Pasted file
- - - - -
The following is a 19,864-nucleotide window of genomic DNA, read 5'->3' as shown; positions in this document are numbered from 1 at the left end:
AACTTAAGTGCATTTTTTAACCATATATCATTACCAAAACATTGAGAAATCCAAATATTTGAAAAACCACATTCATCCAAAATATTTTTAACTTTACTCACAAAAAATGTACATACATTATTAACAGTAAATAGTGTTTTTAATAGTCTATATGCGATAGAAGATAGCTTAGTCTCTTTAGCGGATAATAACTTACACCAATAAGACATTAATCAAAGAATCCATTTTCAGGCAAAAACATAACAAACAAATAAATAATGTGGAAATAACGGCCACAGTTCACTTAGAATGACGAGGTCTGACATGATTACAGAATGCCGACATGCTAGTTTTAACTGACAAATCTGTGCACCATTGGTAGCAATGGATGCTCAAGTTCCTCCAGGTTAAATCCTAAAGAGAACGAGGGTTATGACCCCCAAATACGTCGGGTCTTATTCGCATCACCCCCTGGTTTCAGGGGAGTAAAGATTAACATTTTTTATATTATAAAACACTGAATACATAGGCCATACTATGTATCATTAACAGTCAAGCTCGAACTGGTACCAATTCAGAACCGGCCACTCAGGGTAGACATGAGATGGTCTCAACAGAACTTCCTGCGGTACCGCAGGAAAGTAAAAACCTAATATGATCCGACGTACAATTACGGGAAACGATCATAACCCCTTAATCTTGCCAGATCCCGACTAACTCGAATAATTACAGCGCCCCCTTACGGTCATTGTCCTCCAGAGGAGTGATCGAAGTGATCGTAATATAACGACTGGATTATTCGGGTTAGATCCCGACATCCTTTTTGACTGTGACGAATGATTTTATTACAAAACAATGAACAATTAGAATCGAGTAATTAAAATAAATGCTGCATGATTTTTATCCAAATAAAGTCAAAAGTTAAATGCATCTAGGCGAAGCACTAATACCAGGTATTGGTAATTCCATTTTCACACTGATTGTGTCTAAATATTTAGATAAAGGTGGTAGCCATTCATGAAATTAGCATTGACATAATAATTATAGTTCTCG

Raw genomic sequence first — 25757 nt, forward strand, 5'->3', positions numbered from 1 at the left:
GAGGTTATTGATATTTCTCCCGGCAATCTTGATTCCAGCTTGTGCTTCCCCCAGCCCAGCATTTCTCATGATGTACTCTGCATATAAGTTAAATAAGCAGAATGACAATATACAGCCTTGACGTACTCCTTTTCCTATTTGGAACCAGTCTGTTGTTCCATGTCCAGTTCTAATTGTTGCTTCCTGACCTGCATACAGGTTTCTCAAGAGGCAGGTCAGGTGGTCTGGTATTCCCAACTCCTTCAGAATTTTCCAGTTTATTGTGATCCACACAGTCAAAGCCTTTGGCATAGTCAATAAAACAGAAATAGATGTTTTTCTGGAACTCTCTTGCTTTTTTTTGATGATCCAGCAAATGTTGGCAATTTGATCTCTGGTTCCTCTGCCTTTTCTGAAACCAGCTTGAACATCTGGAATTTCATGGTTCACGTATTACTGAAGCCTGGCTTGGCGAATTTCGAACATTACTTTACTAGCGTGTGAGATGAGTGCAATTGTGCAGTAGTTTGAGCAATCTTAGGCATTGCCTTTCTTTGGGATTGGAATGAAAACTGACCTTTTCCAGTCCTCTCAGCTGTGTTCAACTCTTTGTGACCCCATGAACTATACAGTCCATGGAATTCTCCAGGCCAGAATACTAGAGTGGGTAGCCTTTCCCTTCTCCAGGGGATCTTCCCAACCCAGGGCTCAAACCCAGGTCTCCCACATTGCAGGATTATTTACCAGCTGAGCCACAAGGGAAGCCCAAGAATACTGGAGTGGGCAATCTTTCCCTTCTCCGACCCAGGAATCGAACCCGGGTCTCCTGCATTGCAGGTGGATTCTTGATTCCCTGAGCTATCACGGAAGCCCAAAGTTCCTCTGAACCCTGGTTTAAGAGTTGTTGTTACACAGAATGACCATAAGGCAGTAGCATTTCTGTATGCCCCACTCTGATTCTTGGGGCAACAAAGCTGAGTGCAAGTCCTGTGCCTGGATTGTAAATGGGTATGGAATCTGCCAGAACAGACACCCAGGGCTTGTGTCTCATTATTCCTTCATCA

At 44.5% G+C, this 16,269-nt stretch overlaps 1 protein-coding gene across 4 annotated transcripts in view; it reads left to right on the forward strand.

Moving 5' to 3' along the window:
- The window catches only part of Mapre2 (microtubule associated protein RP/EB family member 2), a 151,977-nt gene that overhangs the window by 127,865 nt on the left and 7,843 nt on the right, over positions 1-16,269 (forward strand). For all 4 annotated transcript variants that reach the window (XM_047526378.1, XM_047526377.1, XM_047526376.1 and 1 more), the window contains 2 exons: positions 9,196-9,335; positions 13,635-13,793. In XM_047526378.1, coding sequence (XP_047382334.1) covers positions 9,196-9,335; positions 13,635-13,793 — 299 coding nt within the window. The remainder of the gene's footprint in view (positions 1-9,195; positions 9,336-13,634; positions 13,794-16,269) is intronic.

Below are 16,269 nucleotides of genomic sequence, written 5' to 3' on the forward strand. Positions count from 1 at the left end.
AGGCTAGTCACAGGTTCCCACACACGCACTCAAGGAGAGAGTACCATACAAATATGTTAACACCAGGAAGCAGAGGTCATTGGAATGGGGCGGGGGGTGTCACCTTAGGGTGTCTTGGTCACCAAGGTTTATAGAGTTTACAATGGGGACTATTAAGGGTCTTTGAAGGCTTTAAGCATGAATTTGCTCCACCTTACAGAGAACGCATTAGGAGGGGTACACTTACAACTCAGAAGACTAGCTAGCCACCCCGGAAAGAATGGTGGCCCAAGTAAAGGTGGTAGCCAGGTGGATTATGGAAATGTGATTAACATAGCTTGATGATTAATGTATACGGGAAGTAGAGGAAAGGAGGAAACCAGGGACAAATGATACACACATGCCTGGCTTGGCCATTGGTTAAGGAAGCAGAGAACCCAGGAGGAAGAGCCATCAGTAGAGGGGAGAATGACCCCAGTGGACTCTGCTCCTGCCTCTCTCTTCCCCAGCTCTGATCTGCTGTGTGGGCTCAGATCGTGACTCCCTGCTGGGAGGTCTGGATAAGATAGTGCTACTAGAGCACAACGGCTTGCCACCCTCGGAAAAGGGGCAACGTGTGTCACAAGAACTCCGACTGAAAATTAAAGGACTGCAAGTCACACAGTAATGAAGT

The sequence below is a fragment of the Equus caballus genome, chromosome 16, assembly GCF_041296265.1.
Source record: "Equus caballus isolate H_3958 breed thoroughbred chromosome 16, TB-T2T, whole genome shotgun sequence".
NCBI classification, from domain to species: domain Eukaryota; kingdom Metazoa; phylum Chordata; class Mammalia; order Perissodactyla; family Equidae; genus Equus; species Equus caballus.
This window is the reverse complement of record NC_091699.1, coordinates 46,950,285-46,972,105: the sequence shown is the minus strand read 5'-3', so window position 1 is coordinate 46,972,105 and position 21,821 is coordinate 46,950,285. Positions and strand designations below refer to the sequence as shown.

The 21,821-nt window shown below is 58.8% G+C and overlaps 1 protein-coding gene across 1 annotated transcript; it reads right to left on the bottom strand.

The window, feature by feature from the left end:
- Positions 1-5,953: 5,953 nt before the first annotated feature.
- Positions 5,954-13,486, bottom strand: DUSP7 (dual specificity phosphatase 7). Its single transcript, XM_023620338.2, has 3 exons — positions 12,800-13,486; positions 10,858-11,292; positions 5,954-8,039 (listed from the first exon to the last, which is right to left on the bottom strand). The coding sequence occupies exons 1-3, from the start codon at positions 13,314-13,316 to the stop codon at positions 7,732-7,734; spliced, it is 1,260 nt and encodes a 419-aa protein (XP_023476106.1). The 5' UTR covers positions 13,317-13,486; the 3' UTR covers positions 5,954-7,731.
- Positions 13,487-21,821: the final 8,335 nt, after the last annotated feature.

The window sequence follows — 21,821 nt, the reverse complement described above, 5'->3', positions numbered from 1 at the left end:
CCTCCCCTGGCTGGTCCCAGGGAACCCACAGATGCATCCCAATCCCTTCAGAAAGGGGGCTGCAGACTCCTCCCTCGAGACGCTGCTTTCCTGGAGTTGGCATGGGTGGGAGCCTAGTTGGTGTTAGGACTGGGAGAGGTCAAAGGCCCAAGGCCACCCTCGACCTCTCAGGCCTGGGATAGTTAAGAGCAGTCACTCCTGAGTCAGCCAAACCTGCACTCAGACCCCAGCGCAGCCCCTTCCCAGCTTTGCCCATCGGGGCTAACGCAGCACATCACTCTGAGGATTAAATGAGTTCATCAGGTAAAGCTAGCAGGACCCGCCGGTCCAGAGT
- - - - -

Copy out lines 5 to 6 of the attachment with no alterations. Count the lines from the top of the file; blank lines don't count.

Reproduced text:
At 44.5% G+C, this 16,269-nt stretch overlaps 1 protein-coding gene across 4 annotated transcripts in view; it reads left to right on the forward strand.

Moving 5' to 3' along the window: